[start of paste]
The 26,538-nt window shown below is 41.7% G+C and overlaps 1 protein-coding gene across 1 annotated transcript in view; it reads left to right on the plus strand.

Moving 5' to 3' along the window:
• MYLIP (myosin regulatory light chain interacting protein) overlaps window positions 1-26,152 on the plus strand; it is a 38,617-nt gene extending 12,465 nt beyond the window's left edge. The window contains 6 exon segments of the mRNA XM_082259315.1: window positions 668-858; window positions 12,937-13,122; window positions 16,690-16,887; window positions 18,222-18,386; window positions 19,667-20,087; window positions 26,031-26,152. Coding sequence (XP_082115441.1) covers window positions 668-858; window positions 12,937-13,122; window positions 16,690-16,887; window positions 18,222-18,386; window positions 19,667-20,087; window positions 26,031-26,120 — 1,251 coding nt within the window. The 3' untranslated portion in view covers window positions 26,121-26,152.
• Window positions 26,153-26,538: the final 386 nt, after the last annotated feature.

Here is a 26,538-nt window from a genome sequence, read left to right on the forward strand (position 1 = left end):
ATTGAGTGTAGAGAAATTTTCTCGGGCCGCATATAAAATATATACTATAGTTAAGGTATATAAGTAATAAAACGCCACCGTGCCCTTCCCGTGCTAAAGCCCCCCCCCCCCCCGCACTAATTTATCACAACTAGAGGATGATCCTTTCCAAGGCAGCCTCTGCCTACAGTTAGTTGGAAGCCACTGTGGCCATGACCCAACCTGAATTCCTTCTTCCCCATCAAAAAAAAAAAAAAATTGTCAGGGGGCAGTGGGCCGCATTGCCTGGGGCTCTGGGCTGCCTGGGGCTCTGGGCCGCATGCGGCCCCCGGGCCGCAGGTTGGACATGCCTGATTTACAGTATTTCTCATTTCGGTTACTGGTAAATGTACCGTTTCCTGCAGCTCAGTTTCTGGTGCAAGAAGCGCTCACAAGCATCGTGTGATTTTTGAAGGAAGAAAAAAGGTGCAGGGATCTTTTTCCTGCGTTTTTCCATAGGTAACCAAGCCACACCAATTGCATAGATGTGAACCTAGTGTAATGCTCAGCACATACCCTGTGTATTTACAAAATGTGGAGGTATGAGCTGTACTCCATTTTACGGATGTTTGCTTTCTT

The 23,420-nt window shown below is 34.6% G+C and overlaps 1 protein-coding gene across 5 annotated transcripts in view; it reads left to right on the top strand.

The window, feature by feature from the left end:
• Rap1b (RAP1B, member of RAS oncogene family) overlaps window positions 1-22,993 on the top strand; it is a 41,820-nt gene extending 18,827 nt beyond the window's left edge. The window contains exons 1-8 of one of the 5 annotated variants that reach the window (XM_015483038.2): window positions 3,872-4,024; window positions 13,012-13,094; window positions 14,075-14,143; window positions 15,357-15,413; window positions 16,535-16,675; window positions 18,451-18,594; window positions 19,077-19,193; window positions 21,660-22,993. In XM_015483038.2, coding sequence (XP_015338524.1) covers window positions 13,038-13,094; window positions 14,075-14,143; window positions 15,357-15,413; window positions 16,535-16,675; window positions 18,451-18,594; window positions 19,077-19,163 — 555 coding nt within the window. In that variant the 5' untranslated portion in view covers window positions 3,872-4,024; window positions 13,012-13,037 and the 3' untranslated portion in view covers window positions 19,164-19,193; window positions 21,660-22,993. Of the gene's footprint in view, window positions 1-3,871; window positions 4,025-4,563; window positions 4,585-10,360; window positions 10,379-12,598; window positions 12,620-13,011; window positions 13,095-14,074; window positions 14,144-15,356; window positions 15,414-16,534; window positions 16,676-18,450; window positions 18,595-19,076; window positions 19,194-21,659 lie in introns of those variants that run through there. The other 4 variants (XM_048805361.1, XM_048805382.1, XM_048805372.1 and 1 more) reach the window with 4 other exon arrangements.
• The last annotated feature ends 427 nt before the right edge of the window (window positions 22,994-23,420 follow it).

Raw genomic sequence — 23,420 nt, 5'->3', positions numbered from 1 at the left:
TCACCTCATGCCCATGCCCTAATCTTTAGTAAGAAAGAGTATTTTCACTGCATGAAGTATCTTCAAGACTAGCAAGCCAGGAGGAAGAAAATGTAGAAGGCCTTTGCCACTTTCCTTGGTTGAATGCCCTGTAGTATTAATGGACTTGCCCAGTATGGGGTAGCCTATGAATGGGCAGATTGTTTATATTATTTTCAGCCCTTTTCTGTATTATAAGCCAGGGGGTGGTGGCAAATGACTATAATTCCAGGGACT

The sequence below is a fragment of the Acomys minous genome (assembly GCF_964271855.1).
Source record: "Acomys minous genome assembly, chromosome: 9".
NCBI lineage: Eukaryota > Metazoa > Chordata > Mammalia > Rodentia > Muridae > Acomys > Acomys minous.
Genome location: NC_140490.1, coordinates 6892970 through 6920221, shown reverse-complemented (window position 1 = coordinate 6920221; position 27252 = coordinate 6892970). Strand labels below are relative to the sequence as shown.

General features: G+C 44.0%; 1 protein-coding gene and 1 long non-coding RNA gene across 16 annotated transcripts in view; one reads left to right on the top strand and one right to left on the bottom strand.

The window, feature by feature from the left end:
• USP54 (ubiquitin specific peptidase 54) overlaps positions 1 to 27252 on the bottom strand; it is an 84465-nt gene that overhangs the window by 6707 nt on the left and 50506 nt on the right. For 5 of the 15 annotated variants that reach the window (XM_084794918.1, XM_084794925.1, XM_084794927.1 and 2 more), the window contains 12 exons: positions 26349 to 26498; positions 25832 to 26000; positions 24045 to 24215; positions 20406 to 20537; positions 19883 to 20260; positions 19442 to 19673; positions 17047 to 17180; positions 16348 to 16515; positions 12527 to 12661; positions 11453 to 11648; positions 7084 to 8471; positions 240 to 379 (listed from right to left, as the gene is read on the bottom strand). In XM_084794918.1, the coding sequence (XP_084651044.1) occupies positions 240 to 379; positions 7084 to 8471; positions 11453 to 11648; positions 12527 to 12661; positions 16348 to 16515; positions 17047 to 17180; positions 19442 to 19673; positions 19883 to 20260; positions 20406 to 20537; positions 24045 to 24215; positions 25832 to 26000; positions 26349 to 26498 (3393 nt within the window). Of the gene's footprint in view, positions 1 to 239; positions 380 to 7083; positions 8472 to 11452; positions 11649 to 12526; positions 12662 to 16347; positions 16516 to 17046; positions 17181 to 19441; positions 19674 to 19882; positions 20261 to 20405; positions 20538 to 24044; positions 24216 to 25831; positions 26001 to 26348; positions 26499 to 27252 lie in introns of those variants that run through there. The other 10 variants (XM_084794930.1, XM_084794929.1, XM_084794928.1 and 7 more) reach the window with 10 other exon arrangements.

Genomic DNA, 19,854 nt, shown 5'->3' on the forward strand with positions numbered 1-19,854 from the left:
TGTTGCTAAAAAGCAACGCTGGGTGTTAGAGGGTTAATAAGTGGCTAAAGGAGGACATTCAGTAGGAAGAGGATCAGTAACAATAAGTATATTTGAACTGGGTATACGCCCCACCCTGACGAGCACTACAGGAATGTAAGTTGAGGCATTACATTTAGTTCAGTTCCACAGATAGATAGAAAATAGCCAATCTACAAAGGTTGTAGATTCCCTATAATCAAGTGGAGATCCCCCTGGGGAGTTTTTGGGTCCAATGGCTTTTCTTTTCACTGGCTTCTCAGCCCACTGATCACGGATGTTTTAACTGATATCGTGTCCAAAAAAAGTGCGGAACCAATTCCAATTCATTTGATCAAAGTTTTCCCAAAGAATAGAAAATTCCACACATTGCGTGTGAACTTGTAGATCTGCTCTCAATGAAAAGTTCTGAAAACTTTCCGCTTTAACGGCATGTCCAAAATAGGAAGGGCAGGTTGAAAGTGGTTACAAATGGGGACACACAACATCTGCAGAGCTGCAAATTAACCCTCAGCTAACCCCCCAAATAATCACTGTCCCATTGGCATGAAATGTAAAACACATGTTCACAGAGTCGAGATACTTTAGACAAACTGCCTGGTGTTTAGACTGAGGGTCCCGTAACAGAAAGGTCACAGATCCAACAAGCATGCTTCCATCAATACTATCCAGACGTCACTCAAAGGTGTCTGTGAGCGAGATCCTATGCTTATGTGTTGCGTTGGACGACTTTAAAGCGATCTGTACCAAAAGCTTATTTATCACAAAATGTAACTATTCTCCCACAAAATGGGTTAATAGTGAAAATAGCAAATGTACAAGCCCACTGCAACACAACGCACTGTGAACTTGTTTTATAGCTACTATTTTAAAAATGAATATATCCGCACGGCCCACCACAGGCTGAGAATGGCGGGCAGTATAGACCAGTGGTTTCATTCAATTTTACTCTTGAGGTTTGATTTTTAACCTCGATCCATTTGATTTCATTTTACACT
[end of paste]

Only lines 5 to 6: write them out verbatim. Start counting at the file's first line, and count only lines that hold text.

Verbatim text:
Here is a 26,538-nt window from a genome sequence, read left to right on the forward strand (position 1 = left end):
ATTGAGTGTAGAGAAATTTTCTCGGGCCGCATATAAAATATATACTATAGTTAAGGTATATAAGTAATAAAACGCCACCGTGCCCTTCCCGTGCTAAAGCCCCCCCCCCCCCCGCACTAATTTATCACAACTAGAGGATGATCCTTTCCAAGGCAGCCTCTGCCTACAGTTAGTTGGAAGCCACTGTGGCCATGACCCAACCTGAATTCCTTCTTCCCCATCAAAAAAAAAAAAAAATTGTCAGGGGGCAGTGGGCCGCATTGCCTGGGGCTCTGGGCTGCCTGGGGCTCTGGGCCGCATGCGGCCCCCGGGCCGCAGGTTGGACATGCCTGATTTACAGTATTTCTCATTTCGGTTACTGGTAAATGTACCGTTTCCTGCAGCTCAGTTTCTGGTGCAAGAAGCGCTCACAAGCATCGTGTGATTTTTGAAGGAAGAAAAAAGGTGCAGGGATCTTTTTCCTGCGTTTTTCCATAGGTAACCAAGCCACACCAATTGCATAGATGTGAACCTAGTGTAATGCTCAGCACATACCCTGTGTATTTACAAAATGTGGAGGTATGAGCTGTACTCCATTTTACGGATGTTTGCTTTCTT